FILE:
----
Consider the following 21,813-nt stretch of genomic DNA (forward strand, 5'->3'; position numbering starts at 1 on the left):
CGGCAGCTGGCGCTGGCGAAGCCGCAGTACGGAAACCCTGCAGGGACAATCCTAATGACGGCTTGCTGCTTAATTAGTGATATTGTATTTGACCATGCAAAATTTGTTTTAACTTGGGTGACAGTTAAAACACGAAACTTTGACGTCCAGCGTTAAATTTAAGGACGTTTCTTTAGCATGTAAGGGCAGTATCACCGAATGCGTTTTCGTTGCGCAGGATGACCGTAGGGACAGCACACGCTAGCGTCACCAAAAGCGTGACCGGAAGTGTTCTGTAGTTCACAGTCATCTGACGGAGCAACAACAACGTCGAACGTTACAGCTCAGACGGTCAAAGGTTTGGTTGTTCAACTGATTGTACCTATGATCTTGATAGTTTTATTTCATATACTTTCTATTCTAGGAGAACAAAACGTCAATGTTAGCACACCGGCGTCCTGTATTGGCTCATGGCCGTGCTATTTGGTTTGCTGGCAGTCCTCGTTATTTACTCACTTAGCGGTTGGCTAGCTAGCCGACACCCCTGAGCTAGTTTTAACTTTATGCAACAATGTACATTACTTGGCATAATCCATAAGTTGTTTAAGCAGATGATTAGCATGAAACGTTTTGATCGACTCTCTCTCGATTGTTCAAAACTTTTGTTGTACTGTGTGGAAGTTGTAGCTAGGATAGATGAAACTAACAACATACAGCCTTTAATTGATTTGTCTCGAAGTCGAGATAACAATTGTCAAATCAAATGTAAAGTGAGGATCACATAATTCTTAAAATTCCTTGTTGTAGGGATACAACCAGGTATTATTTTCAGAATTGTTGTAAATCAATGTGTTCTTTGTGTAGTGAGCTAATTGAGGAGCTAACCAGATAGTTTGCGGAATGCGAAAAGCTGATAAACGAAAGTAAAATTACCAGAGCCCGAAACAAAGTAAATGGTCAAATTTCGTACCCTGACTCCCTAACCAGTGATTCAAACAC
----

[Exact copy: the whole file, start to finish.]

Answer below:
Consider the following 21,813-nt stretch of genomic DNA (forward strand, 5'->3'; position numbering starts at 1 on the left):
CGGCAGCTGGCGCTGGCGAAGCCGCAGTACGGAAACCCTGCAGGGACAATCCTAATGACGGCTTGCTGCTTAATTAGTGATATTGTATTTGACCATGCAAAATTTGTTTTAACTTGGGTGACAGTTAAAACACGAAACTTTGACGTCCAGCGTTAAATTTAAGGACGTTTCTTTAGCATGTAAGGGCAGTATCACCGAATGCGTTTTCGTTGCGCAGGATGACCGTAGGGACAGCACACGCTAGCGTCACCAAAAGCGTGACCGGAAGTGTTCTGTAGTTCACAGTCATCTGACGGAGCAACAACAACGTCGAACGTTACAGCTCAGACGGTCAAAGGTTTGGTTGTTCAACTGATTGTACCTATGATCTTGATAGTTTTATTTCATATACTTTCTATTCTAGGAGAACAAAACGTCAATGTTAGCACACCGGCGTCCTGTATTGGCTCATGGCCGTGCTATTTGGTTTGCTGGCAGTCCTCGTTATTTACTCACTTAGCGGTTGGCTAGCTAGCCGACACCCCTGAGCTAGTTTTAACTTTATGCAACAATGTACATTACTTGGCATAATCCATAAGTTGTTTAAGCAGATGATTAGCATGAAACGTTTTGATCGACTCTCTCTCGATTGTTCAAAACTTTTGTTGTACTGTGTGGAAGTTGTAGCTAGGATAGATGAAACTAACAACATACAGCCTTTAATTGATTTGTCTCGAAGTCGAGATAACAATTGTCAAATCAAATGTAAAGTGAGGATCACATAATTCTTAAAATTCCTTGTTGTAGGGATACAACCAGGTATTATTTTCAGAATTGTTGTAAATCAATGTGTTCTTTGTGTAGTGAGCTAATTGAGGAGCTAACCAGATAGTTTGCGGAATGCGAAAAGCTGATAAACGAAAGTAAAATTACCAGAGCCCGAAACAAAGTAAATGGTCAAATTTCGTACCCTGACTCCCTAACCAGTGATTCAAACAC